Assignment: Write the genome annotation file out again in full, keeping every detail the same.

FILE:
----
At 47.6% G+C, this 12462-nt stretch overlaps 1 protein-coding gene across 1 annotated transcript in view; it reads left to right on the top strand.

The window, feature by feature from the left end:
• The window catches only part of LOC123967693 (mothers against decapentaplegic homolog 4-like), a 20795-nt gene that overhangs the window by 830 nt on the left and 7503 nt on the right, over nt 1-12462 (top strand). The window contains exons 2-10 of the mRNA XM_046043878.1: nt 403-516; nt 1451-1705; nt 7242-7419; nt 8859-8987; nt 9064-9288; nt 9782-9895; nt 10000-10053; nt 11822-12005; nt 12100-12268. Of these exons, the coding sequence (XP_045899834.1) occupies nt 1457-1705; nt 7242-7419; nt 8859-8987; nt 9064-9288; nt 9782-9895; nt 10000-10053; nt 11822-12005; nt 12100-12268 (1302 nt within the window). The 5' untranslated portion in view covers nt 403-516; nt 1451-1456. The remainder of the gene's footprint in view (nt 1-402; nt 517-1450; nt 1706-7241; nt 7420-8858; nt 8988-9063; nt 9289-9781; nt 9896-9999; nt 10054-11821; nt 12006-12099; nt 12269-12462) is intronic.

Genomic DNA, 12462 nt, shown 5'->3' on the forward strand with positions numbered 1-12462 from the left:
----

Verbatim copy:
At 47.6% G+C, this 12462-nt stretch overlaps 1 protein-coding gene across 1 annotated transcript in view; it reads left to right on the top strand.

The window, feature by feature from the left end:
• The window catches only part of LOC123967693 (mothers against decapentaplegic homolog 4-like), a 20795-nt gene that overhangs the window by 830 nt on the left and 7503 nt on the right, over nt 1-12462 (top strand). The window contains exons 2-10 of the mRNA XM_046043878.1: nt 403-516; nt 1451-1705; nt 7242-7419; nt 8859-8987; nt 9064-9288; nt 9782-9895; nt 10000-10053; nt 11822-12005; nt 12100-12268. Of these exons, the coding sequence (XP_045899834.1) occupies nt 1457-1705; nt 7242-7419; nt 8859-8987; nt 9064-9288; nt 9782-9895; nt 10000-10053; nt 11822-12005; nt 12100-12268 (1302 nt within the window). The 5' untranslated portion in view covers nt 403-516; nt 1451-1456. The remainder of the gene's footprint in view (nt 1-402; nt 517-1450; nt 1706-7241; nt 7420-8858; nt 8988-9063; nt 9289-9781; nt 9896-9999; nt 10054-11821; nt 12006-12099; nt 12269-12462) is intronic.

Genomic DNA, 12462 nt, shown 5'->3' on the forward strand with positions numbered 1-12462 from the left: